Simons Center/Cato Center

School of the Arts

Forming the nucleus of the College of Charleston’s School of the Arts, the Simons Center for the Arts and The Marion and Wayland H. Cato Jr. Center for the Arts, house art studios, galleries and performance spaces that serve as an integral part of Charleston’s thriving arts community.

Since 1979, the College of Charleston’s Albert Simons Center for the Arts has occupied a long site on the east side of St. Philip Street, its center courtyard facing Green Way. In late 2009, the arts center was expanded with the completion of The Marion and Wayland H. Cato Jr. Center for the Arts on the southeast corner of Calhoun and St. Philip streets.

The prominent Charleston architectural firm Lucas and Stubbs (Frank E. Lucas and Sidney Stubbs) designed the four-story, 85,000 square-foot building as a fine arts center for a 5,000-student college. Project architect Thompson Penney described the red-brick building as a backdrop to the central sunken courtyard, which was intended to be “the heart of the arts center” on line with Green Street. Here would be outdoor exhibits and ceremonies, a meeting place and a gathering area outside the building’s lobby, theatre and recital hall. Two-story wings extending north and south from the courtyard were intended to respect the traditional heights of the residential neighborhood, while the upper floors that provided space for classrooms, offices, and studios were set back toward the interior of the block. Construction began in January of 1977 and was completed by July 1979.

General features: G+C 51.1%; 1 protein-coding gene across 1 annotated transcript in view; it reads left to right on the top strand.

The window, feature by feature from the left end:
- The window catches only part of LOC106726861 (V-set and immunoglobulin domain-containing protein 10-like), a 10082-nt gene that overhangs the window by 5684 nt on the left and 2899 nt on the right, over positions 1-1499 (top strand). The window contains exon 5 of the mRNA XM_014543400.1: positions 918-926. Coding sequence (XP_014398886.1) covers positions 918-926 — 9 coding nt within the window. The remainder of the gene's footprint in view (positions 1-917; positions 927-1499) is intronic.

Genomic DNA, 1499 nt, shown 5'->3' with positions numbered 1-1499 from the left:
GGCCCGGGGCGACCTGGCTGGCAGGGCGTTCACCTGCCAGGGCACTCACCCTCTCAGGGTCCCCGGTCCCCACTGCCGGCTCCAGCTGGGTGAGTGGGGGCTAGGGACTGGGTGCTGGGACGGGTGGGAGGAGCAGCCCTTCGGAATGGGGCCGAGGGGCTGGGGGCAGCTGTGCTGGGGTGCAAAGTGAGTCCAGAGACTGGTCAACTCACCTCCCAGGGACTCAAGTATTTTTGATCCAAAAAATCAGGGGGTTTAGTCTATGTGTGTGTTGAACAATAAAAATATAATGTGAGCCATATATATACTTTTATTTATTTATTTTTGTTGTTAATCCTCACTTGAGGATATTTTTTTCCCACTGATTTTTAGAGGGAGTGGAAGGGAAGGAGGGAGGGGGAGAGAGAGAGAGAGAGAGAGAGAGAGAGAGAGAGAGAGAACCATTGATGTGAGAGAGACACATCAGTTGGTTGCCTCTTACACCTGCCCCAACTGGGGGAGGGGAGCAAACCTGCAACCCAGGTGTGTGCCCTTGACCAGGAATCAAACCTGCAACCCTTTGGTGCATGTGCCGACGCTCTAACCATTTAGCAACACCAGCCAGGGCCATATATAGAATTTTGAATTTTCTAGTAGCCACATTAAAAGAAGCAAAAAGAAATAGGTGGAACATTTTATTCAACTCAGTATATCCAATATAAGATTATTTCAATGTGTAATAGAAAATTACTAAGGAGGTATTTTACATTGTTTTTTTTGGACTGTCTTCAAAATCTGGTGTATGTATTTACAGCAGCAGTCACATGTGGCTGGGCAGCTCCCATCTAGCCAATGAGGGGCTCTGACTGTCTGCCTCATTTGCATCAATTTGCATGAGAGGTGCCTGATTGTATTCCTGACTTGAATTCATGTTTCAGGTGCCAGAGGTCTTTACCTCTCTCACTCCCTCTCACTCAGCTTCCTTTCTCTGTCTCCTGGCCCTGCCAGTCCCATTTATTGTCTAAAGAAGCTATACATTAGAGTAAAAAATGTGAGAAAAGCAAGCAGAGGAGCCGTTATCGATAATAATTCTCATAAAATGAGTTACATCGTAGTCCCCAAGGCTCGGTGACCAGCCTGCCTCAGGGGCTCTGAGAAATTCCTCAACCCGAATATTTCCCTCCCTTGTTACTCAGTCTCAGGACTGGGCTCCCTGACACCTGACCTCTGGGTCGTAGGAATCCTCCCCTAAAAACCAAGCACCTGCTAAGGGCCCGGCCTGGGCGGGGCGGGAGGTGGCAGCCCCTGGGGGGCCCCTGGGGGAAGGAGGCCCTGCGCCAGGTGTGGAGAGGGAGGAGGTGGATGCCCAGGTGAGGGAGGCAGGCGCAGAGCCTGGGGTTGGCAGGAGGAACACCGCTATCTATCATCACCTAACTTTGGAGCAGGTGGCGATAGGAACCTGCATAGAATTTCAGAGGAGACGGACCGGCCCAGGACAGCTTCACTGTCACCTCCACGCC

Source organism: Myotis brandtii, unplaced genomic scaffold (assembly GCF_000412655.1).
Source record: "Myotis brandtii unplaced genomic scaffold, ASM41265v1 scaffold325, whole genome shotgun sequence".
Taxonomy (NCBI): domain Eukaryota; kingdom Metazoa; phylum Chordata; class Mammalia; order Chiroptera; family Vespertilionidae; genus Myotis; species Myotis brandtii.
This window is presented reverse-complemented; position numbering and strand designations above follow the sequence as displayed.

A campus fine arts center had been proposed as early as 1971, when the College renovated two houses on campus, 72 and 74 George Street. These would accommodate the music and arts departments until a completely new fine arts center was built. By the time the cornerstone was laid in 1977, the building had been named the Albert Simons Center for the Arts. Simons, then 88 years old, was known as the “Dean of Charleston Architects.” He had begun his long association with the College of Charleston in 1906. After a year of undergraduate studies in his hometown, Simons went on to the University of Pennsylvania where he earned bachelor’s and master’s degrees in architecture. Working professionally as an architect, he was also a member of Charleston’s first Board of Architectural Review, a founding member of the Preservation Society of Charleston and an instructor at the College of Charleston from 1924 until 1948. The first Art History course at the college, taught by Simons, was the seed for the School of the Arts. He praised the design of the center in 1977, saying, “if you study the buildings of Charleston you’ll find four or five distinct periods, and now we have a sixth – the contemporary.”

The Simons Center has been an integral part of Charleston’s artistic life since its construction. Not only are the theatre and recital hall used for student performances, they annually serve as venues for Spoleto Festival USA. In 1984, the theatre and art gallery were named to honor two Charleston artists: the Emmett Robinson Theatre and the William M. Halsey Gallery. Robinson was professor emeritus of theatre and drama, and Halsey taught the first studio arts program at the College.

The School of the Arts has grown along with the College of Charleston. The Marion and Wayland H. Cato Jr. Center for the Arts, between the original Simons Center and Calhoun Street, opened in 2010. Along with a new home for the art gallery, now known as the Halsey Institute of Contemporary Art, the Cato Center provides offices and studios on its upper floors. The design of the Cato Center is much more traditional than the Simons Center, and during an upcoming renovation project, the School of the Arts will consider modifications to the 1970s building with a design that complements not only the 21st century Cato Center, but also the 19th century college campus.

Prior to the construction of the Simons Center, the streetscape along the east side of St. Philip Street south from Calhoun Street was occupied by more than a dozen private properties with stories of their own.

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The audio version of this essay was voiced by Joy Vandervort-Cobb, associate professor of theatre at the College of Charleston.
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54 St Philip St, Charleston, SC 29401